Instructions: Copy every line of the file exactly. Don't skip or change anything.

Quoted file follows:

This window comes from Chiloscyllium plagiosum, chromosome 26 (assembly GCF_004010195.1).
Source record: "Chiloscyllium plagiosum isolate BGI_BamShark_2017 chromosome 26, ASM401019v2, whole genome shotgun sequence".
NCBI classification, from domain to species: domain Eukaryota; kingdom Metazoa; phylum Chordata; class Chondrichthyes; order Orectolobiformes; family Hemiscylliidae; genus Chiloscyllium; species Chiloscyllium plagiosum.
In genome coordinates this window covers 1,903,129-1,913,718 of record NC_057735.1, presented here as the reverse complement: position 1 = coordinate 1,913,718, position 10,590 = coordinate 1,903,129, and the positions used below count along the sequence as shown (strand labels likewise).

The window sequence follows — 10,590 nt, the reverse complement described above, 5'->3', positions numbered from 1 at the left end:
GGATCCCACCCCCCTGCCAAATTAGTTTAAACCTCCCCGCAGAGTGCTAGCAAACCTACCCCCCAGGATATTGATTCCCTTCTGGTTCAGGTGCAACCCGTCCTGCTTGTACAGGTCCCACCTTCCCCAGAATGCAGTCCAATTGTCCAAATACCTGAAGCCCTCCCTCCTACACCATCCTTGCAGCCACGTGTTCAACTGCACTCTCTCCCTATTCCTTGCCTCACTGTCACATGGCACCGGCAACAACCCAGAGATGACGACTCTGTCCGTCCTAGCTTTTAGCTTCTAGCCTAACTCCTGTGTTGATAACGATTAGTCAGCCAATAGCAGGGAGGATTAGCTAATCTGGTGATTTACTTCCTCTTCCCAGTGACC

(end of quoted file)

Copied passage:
This window comes from Chiloscyllium plagiosum, chromosome 26 (assembly GCF_004010195.1).
Source record: "Chiloscyllium plagiosum isolate BGI_BamShark_2017 chromosome 26, ASM401019v2, whole genome shotgun sequence".
NCBI classification, from domain to species: domain Eukaryota; kingdom Metazoa; phylum Chordata; class Chondrichthyes; order Orectolobiformes; family Hemiscylliidae; genus Chiloscyllium; species Chiloscyllium plagiosum.
In genome coordinates this window covers 1,903,129-1,913,718 of record NC_057735.1, presented here as the reverse complement: position 1 = coordinate 1,913,718, position 10,590 = coordinate 1,903,129, and the positions used below count along the sequence as shown (strand labels likewise).

The window sequence follows — 10,590 nt, the reverse complement described above, 5'->3', positions numbered from 1 at the left end:
GGATCCCACCCCCCTGCCAAATTAGTTTAAACCTCCCCGCAGAGTGCTAGCAAACCTACCCCCCAGGATATTGATTCCCTTCTGGTTCAGGTGCAACCCGTCCTGCTTGTACAGGTCCCACCTTCCCCAGAATGCAGTCCAATTGTCCAAATACCTGAAGCCCTCCCTCCTACACCATCCTTGCAGCCACGTGTTCAACTGCACTCTCTCCCTATTCCTTGCCTCACTGTCACATGGCACCGGCAACAACCCAGAGATGACGACTCTGTCCGTCCTAGCTTTTAGCTTCTAGCCTAACTCCTGTGTTGATAACGATTAGTCAGCCAATAGCAGGGAGGATTAGCTAATCTGGTGATTTACTTCCTCTTCCCAGTGACC